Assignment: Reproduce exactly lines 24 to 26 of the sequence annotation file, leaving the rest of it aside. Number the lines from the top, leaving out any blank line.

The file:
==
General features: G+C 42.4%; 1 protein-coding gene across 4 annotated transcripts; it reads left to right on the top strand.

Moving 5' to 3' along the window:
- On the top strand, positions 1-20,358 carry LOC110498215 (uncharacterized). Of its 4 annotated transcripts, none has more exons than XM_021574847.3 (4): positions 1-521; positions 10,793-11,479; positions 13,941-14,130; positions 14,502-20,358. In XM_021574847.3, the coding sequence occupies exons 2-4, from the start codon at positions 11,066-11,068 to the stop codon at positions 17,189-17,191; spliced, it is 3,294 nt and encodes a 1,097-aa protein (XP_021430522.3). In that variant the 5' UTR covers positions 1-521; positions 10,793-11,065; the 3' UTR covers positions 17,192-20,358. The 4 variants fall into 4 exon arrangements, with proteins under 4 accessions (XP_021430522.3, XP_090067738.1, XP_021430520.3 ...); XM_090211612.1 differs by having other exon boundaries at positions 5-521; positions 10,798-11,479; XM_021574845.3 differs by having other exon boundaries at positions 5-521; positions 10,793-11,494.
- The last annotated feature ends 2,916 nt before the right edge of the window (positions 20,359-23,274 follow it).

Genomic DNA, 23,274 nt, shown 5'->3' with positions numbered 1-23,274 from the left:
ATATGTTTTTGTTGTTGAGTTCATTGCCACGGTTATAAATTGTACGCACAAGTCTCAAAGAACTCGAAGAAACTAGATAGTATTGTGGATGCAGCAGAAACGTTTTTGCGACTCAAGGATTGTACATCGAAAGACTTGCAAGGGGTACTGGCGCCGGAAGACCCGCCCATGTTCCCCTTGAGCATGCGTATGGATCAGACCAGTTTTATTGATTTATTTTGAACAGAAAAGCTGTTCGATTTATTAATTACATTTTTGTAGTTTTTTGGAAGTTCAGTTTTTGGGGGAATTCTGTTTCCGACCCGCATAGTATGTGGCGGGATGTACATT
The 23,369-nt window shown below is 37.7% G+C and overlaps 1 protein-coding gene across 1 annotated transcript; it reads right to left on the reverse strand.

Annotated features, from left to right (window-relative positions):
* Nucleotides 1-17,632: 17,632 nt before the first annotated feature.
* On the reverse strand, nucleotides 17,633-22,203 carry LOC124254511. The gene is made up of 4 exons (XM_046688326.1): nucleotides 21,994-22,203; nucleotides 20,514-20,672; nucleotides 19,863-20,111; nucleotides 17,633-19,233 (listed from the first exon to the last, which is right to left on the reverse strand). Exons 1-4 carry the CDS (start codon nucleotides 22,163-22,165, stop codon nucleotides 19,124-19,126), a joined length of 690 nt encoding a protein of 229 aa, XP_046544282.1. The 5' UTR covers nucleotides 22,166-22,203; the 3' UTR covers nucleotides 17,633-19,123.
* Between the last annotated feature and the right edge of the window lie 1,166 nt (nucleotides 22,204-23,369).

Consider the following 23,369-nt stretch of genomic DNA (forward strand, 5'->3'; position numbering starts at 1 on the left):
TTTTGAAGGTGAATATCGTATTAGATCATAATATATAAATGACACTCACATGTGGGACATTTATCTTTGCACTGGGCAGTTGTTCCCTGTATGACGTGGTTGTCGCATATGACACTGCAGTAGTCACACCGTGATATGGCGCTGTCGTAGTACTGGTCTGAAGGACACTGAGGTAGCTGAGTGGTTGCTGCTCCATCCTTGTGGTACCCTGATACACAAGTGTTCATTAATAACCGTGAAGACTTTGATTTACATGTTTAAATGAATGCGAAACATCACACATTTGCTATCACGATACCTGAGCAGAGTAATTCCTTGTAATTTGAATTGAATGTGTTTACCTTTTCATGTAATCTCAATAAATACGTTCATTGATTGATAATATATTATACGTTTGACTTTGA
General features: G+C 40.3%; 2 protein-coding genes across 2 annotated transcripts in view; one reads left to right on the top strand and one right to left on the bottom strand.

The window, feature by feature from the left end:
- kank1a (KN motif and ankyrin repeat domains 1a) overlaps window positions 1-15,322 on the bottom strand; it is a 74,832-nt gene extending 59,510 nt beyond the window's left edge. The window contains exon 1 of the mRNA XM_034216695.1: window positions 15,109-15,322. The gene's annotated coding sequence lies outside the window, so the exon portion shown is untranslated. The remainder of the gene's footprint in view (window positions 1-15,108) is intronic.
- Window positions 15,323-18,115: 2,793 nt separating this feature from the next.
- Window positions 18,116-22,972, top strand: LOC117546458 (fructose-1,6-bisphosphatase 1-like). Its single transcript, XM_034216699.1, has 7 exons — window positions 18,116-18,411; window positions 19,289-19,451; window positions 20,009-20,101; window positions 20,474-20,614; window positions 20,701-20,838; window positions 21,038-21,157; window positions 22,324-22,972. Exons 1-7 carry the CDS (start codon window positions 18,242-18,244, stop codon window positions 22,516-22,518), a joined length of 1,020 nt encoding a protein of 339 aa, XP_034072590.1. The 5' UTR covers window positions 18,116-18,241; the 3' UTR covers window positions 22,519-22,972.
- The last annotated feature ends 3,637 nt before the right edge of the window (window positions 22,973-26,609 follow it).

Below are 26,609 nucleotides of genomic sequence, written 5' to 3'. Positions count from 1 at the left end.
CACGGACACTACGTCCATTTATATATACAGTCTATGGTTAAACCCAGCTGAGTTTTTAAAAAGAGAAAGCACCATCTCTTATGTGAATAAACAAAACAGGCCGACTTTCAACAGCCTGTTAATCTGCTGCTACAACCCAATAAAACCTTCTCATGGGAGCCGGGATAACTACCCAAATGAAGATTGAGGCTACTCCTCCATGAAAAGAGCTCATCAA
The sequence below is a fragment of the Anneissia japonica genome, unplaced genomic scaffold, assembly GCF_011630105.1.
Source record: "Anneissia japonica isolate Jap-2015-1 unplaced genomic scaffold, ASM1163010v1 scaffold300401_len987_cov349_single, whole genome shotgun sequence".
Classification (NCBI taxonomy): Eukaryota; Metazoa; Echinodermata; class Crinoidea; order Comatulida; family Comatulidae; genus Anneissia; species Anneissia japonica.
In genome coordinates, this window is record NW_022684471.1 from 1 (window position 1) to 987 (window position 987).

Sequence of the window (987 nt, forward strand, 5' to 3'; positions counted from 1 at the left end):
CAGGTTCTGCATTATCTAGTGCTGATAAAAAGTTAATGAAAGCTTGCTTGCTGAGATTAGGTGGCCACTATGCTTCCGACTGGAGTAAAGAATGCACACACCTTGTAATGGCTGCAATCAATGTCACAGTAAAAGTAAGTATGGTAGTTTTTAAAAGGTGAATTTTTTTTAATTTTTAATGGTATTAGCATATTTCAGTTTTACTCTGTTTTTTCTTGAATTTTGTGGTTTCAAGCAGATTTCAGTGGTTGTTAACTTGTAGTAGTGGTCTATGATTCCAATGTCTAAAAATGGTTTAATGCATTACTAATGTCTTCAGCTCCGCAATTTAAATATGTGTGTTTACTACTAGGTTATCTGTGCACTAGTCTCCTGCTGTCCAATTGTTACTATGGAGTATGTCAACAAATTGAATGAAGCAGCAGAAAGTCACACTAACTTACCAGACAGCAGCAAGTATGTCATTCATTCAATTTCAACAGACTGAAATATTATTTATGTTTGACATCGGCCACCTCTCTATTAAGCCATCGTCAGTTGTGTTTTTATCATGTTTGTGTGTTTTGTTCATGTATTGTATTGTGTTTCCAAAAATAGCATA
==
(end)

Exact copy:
Classification (NCBI taxonomy): Eukaryota; Metazoa; Echinodermata; class Crinoidea; order Comatulida; family Comatulidae; genus Anneissia; species Anneissia japonica.
In genome coordinates, this window is record NW_022684471.1 from 1 (window position 1) to 987 (window position 987).

Sequence of the window (987 nt, forward strand, 5' to 3'; positions counted from 1 at the left end):